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Global Market Report - 20 November

Lex Hall  |  20 Nov 2019Text size  Decrease  Increase  |  
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The Australian share market is expected to open lower after a mixed lead from Wall Street.

The SPI200 futures contract was down 35.0 points, or 0.51 per cent, at 6,786.0 at 8am Sydney time, suggesting a fall for the benchmark S&P/ASX200 on Wednesday.

The Australian share market rallied yesterday and the dollar has dipped after it was revealed the Reserve Bank gave serious thought earlier this month to cutting rates for a fourth time this year.

The benchmark S&P/ASX200 index finished Tuesday up 47.4 points, or 0.7 per cent, to 6,814.2 points, while the broader All Ordinaries gained 42.4 points, or 0.62 per cent, to 6,914.1 points.

On Wall Street overnight, the Dow Jones Industrial Average fell 0.37 per cent; the S&P 500 lost 0.06 per cent; and the Nasdaq Composite added 0.24 per cent.

The Aussie dollar is buying 68.26 US cents from 67.98 US cents on Tuesday.


China stocks rose the most in two weeks on Tuesday, as a cut in a key interbank funding rate on Monday bolstered hopes for more government stimulus to prop up slowing growth.

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The blue-chip CSI300 index rose 1.0 per cent, to 3,947.04, while the Shanghai Composite Index gained 0.9 per cent, to 2,933.99.

Hong Kong stocks on Tuesday closed at a one-week high as China central bank’s rate cut stoked hopes that Beijing is keen to stem an economic slowdown with stimulus measures, while strong demand ahead of Alibaba’s listing boosted sentiment.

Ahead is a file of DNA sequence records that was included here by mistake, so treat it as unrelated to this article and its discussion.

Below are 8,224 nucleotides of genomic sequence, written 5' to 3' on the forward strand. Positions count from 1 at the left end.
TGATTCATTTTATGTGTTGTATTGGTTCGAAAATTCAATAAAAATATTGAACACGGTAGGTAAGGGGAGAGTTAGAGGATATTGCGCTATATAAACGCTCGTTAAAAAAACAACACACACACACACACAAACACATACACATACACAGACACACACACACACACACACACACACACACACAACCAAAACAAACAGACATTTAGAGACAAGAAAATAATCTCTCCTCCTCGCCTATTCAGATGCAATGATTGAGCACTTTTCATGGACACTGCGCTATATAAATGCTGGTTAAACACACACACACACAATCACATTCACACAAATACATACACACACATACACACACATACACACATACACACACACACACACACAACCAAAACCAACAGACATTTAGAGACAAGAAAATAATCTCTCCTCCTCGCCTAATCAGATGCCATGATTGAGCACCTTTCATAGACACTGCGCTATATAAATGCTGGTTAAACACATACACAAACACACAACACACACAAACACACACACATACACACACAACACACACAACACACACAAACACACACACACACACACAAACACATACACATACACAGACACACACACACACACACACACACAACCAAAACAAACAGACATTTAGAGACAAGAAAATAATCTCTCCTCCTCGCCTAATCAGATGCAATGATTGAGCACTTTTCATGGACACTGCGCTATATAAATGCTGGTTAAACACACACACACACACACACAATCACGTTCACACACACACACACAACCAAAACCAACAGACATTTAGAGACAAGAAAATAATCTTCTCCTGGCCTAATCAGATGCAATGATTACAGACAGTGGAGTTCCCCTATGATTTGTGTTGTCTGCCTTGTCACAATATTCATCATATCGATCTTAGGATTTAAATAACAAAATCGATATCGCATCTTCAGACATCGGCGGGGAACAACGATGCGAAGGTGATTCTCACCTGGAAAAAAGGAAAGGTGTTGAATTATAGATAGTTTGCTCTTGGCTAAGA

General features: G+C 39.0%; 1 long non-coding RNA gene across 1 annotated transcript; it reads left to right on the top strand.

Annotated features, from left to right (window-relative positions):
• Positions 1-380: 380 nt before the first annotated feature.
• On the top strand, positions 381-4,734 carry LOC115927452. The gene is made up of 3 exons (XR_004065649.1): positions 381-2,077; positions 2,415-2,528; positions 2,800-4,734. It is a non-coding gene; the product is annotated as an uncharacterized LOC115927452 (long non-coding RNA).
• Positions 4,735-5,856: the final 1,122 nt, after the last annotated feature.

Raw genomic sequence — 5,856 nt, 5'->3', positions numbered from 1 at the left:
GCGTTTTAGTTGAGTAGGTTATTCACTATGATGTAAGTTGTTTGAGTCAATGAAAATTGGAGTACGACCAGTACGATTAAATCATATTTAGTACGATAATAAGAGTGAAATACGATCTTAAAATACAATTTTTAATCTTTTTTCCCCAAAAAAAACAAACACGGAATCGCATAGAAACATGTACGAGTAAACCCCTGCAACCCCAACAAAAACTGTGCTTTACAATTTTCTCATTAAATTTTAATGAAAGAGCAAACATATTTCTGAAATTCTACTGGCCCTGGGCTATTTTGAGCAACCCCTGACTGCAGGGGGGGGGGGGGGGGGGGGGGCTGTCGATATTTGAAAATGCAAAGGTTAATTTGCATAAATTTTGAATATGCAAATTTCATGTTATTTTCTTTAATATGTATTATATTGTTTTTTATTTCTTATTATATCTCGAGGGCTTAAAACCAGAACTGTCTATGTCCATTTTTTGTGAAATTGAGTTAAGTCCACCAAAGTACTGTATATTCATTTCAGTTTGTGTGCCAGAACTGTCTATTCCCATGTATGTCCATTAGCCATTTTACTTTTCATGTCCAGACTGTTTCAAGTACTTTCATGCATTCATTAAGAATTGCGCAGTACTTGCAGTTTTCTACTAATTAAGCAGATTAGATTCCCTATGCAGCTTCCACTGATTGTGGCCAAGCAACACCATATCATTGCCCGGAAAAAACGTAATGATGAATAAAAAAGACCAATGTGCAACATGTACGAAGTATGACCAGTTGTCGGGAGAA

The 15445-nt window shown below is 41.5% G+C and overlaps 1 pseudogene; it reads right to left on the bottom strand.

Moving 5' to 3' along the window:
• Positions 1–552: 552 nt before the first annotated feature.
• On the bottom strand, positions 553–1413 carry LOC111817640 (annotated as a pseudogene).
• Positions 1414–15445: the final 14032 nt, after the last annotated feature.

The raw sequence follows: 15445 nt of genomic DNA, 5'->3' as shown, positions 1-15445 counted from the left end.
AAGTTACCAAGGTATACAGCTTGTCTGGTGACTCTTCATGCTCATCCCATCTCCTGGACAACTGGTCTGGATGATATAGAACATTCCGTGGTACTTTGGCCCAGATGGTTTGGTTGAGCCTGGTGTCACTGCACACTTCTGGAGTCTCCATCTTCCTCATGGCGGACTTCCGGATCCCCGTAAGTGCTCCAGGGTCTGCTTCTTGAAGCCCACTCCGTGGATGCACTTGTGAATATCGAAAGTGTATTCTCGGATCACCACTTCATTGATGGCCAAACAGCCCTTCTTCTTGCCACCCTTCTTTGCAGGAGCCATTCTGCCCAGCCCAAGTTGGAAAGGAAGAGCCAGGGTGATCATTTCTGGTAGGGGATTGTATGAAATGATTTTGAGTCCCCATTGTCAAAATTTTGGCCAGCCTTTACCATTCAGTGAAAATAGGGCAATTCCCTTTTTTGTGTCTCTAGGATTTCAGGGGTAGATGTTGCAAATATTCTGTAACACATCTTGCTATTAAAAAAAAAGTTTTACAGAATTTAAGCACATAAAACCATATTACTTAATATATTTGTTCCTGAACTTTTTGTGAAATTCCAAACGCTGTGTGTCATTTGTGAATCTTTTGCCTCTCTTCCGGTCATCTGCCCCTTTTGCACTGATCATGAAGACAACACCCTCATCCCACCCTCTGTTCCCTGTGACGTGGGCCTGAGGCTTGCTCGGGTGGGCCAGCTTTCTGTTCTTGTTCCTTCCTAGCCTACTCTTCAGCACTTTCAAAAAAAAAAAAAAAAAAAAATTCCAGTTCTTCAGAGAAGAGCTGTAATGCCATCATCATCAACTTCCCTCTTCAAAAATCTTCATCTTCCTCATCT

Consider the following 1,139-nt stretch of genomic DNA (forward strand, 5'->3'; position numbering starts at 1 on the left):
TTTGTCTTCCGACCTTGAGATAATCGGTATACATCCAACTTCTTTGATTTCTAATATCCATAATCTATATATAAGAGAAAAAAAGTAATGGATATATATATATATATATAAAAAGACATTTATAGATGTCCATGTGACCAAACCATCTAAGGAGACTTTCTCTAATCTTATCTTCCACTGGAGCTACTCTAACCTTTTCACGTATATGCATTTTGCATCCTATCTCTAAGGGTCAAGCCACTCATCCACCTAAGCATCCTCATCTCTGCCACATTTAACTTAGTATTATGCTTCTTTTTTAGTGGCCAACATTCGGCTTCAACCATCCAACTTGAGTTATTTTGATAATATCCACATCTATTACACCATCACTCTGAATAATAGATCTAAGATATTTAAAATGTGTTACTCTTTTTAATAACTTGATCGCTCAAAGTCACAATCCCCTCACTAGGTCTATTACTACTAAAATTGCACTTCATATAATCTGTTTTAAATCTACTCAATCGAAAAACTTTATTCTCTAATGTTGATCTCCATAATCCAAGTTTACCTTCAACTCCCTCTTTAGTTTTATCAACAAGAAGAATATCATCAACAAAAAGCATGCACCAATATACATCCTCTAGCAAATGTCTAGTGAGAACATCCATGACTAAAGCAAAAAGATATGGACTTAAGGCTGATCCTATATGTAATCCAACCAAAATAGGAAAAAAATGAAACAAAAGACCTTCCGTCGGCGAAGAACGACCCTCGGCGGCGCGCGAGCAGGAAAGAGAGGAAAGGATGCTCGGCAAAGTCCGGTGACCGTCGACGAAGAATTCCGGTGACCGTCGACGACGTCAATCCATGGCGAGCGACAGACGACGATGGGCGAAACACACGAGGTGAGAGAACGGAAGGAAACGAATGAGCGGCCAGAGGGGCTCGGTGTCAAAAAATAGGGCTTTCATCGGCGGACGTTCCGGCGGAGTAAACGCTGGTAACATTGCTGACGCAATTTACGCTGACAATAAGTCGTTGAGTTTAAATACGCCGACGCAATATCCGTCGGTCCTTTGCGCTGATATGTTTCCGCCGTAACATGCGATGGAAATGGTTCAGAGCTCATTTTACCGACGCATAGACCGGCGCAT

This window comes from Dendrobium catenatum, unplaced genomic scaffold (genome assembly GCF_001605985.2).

The Hang Seng index was up 1.6 per cent at 27,093.80, its highest close since 8 November. The China Enterprises Index closed 1.3 per cent higher at 10,696.56 points.

Around the region, MSCI’s Asia ex-Japan stock index was firmer by 0.51 per cent, while Japan’s Nikkei index closed down 0.53 per cent.


European stocks reversed course to close lower in a choppy session on Tuesday as lack of clarity on the progress of trade talks between Washington and Beijing kept investors from making bold bets.

The pan-European STOXX 600 index rose 0.5 per cent to its highest level since July 2015 in morning trade but pared gains to closer marginally lower tracking Wall Street’s retreat from record highs in early US session.

Reports indicated on Monday that Beijing was pessimistic about the prospects of sealing a trade pact with Washington sending markets in a tizzy.

Some relief however, came after the Trump administration issued a new 90-day extension allowing US companies to continue doing business with China’s Huawei Technologies, whose blacklisting by Washington has been a bone of contention in the trade saga.

Strength in defensive plays like utilities and telecoms that investors had taken refuge in through the previous session, started to wear out with both sectors down between 0.4 per cent and 0.9 per cent.

The media sector was among the weak spots due to a 23 per cent slide for Luxembourg-based satellite provider SES after the Federal Communications Commission chairman backed a public, rather than private auction of spectrum for next-generation 5G wireless networks.

Macro-driven travel & leisure led sub-sector gains powered by a 5 per cent jump in shares of Britain’s easyJet after it posted full-year profit toward the top end of expectations.